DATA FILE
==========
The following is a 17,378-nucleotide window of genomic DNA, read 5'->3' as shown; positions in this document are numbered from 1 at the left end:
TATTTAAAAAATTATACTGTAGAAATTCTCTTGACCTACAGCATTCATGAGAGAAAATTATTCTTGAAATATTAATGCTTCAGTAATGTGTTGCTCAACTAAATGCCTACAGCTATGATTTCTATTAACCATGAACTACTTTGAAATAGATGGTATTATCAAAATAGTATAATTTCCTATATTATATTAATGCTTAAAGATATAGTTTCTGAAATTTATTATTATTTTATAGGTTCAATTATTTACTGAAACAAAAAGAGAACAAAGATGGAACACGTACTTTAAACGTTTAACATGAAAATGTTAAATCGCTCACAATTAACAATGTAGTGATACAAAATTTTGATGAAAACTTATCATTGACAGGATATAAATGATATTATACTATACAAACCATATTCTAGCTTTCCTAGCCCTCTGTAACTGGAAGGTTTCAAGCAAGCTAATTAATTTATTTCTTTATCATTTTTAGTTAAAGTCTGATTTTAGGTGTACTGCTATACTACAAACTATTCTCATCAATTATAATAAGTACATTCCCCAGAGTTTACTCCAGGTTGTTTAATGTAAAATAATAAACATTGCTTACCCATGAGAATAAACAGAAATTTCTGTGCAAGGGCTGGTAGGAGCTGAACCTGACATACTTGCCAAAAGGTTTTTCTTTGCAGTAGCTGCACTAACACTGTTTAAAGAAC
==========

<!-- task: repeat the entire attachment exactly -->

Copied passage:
The following is a 17,378-nucleotide window of genomic DNA, read 5'->3' as shown; positions in this document are numbered from 1 at the left end:
TATTTAAAAAATTATACTGTAGAAATTCTCTTGACCTACAGCATTCATGAGAGAAAATTATTCTTGAAATATTAATGCTTCAGTAATGTGTTGCTCAACTAAATGCCTACAGCTATGATTTCTATTAACCATGAACTACTTTGAAATAGATGGTATTATCAAAATAGTATAATTTCCTATATTATATTAATGCTTAAAGATATAGTTTCTGAAATTTATTATTATTTTATAGGTTCAATTATTTACTGAAACAAAAAGAGAACAAAGATGGAACACGTACTTTAAACGTTTAACATGAAAATGTTAAATCGCTCACAATTAACAATGTAGTGATACAAAATTTTGATGAAAACTTATCATTGACAGGATATAAATGATATTATACTATACAAACCATATTCTAGCTTTCCTAGCCCTCTGTAACTGGAAGGTTTCAAGCAAGCTAATTAATTTATTTCTTTATCATTTTTAGTTAAAGTCTGATTTTAGGTGTACTGCTATACTACAAACTATTCTCATCAATTATAATAAGTACATTCCCCAGAGTTTACTCCAGGTTGTTTAATGTAAAATAATAAACATTGCTTACCCATGAGAATAAACAGAAATTTCTGTGCAAGGGCTGGTAGGAGCTGAACCTGACATACTTGCCAAAAGGTTTTTCTTTGCAGTAGCTGCACTAACACTGTTTAAAGAAC